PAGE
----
In real life, Winston Churchill delivered his "We shall fight them on the beaches" speech on 4 June 1940, in the shocked aftermath of Dunkirk. In Victory (C4), a strangely dislocated documentary about the end of the war in Europe, he delivered it shortly after the D-Day invasion had begun. The programme didn't say as much, of course, but that was the effect of the juxtaposition of sound and picture; our instinct, watching a screen, is always to read meaning into coincidence, to categorise simultaneous elements as either commentary or illustration. Elsewhere Victory acknowledged this with a perverse literalism: when the historical narrative mentioned that the Poles had helped the British get access to Germany's Enigma code system, the picture showed a Polish pilot stencilling the word Poland on the side of a Spitfire. There was no historical connection here - the Poles told the British about Enigma about a week before war began - but it was clearly felt the image would do in the circumstances. There were other vaguenesses too - at one point the film appeared to show a German cavalry attack (running left to right) encountering Russian tanks (advancing right to left). But although the German army was largely horse-drawn, it seemed far more likely that the cavalry was Russian, part of Marshal Zhukov's counterattacking force. Despite repeated requests to Stalin, Zhukov had no tanks at the time.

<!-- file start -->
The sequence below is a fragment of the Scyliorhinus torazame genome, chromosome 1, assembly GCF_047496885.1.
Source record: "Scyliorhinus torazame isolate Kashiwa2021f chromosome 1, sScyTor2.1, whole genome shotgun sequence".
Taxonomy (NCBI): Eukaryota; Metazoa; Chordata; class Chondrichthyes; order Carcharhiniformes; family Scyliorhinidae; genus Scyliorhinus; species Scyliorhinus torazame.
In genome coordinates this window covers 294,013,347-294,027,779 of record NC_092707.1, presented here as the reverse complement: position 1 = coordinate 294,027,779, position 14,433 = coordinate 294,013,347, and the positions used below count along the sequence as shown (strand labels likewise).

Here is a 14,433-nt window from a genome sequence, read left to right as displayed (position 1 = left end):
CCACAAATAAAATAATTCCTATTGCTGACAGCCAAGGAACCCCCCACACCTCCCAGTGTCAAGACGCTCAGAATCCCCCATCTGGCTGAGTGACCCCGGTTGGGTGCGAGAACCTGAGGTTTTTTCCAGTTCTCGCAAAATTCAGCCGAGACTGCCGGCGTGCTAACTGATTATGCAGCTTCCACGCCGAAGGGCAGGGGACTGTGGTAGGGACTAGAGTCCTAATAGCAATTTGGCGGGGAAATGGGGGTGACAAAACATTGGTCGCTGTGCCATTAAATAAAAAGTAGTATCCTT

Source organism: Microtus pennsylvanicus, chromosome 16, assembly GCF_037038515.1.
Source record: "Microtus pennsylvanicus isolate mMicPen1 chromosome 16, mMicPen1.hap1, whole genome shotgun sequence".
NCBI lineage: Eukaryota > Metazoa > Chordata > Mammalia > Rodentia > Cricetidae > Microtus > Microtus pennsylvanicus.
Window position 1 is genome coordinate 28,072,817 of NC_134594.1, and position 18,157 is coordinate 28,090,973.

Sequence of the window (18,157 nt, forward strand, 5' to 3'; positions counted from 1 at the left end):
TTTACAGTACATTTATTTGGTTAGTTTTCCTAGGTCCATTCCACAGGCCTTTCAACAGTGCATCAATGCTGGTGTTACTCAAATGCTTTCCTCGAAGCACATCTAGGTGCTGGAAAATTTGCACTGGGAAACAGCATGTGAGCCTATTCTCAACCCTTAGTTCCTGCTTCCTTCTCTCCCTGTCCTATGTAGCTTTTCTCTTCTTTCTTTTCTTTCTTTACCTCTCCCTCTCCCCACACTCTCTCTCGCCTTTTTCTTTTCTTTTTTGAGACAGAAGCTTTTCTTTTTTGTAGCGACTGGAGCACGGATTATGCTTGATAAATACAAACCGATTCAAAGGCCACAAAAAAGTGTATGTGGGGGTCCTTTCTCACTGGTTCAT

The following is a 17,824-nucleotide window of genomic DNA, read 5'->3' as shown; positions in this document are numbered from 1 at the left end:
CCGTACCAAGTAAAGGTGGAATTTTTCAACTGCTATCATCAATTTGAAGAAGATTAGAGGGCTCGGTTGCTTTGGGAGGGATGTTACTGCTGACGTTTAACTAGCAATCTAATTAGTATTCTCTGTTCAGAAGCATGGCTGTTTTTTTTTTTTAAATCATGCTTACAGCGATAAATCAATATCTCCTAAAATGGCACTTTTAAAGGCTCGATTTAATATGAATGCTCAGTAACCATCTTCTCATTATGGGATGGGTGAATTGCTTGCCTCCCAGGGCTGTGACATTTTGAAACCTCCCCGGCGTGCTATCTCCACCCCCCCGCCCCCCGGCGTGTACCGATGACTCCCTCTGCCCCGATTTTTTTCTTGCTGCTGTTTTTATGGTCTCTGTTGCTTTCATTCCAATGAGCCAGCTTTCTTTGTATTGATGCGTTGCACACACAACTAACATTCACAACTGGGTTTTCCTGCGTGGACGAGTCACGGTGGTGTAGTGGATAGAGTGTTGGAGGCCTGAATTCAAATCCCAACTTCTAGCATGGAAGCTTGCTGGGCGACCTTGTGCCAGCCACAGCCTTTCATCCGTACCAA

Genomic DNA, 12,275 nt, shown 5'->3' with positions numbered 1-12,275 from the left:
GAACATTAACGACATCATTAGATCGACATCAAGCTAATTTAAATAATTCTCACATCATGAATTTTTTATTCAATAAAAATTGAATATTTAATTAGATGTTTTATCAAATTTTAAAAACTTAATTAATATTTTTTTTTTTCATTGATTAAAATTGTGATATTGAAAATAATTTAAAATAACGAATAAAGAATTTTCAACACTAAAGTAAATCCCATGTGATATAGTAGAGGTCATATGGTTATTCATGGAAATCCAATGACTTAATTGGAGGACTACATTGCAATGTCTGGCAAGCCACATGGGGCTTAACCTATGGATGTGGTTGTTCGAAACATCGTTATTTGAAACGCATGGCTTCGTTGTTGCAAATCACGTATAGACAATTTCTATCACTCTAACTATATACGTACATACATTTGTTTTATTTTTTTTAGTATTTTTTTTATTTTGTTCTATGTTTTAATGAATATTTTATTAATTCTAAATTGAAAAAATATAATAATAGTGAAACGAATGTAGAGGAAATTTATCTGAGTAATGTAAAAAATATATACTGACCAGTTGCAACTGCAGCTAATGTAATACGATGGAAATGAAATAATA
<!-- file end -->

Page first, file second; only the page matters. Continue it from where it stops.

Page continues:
What is the status of the image in such cases? Is it a sort of newsreel impressionism, a way of saying, "It looked roughly like this"? Or is it simply vissual filler, a practical alternative to a blank screen or animated map? Whatever the case, the lack of exactitude was dangerously corrosive in a programme like Victory, which had a much graver task of documentation at its heart. It was, at first, a little difficult to work out exactly what its purpose was - given that we've already seen far more specific and detailed accounts of the end of the war - but its origins in the Simon Wiesenthal Centre and its counterpoint between the progress of the war and the fate of the Jews suggest that it was intended above all as an act of commemoration. You couldn't call this focus, exactly - there were digressions into Washington's lack of preparedness for air raids and war- time entertainment in London, both of which seemed a luxurious use of time in the circumstances - but the emotional weight of the programme lay in its use of eyewitness accounts of persecution and genocide. These were sometimes illustrated with vivid power - one survivor recalled his arrival in Auschwitz with his mother and father. Mengele, impatient with the selection, ordered everyone over 45 to remain on the platform. The boy quietly urged his father to lie, but he refused, unable to abandon his wife, who looked much older. As the man remembered the last sight of his mother, the overpowering urge to give her one last kiss, an inset picture of a woman, standing in a crowd on the Auschwitz platform, expanded to fill the screen. The combination of voice and image seemed to offer a poignantly limited resurrection - a restoration of human connection to just one of those blurred faces. It was a way of sharing our awful familiarity with the evidence, reminding us that these people weren't just members of a category - as the Nazis would have it - but individuals. The camera panned across to the entrance gate and the snapshot faded to colour - the gate and railway today, overgrown with wild flowers. Was this a gesture of style, though, or an inspired piece of scholarship? You couldn't tell, and it mattered, just as it mattered when an account of the murder of a blind Rabbi was illustrated by a photograph of a blind man tapping his way through the Warsaw ghetto. Was he the man himself or just a type? The least we owe the dead, surely, is unyielding pedantry about the distinction.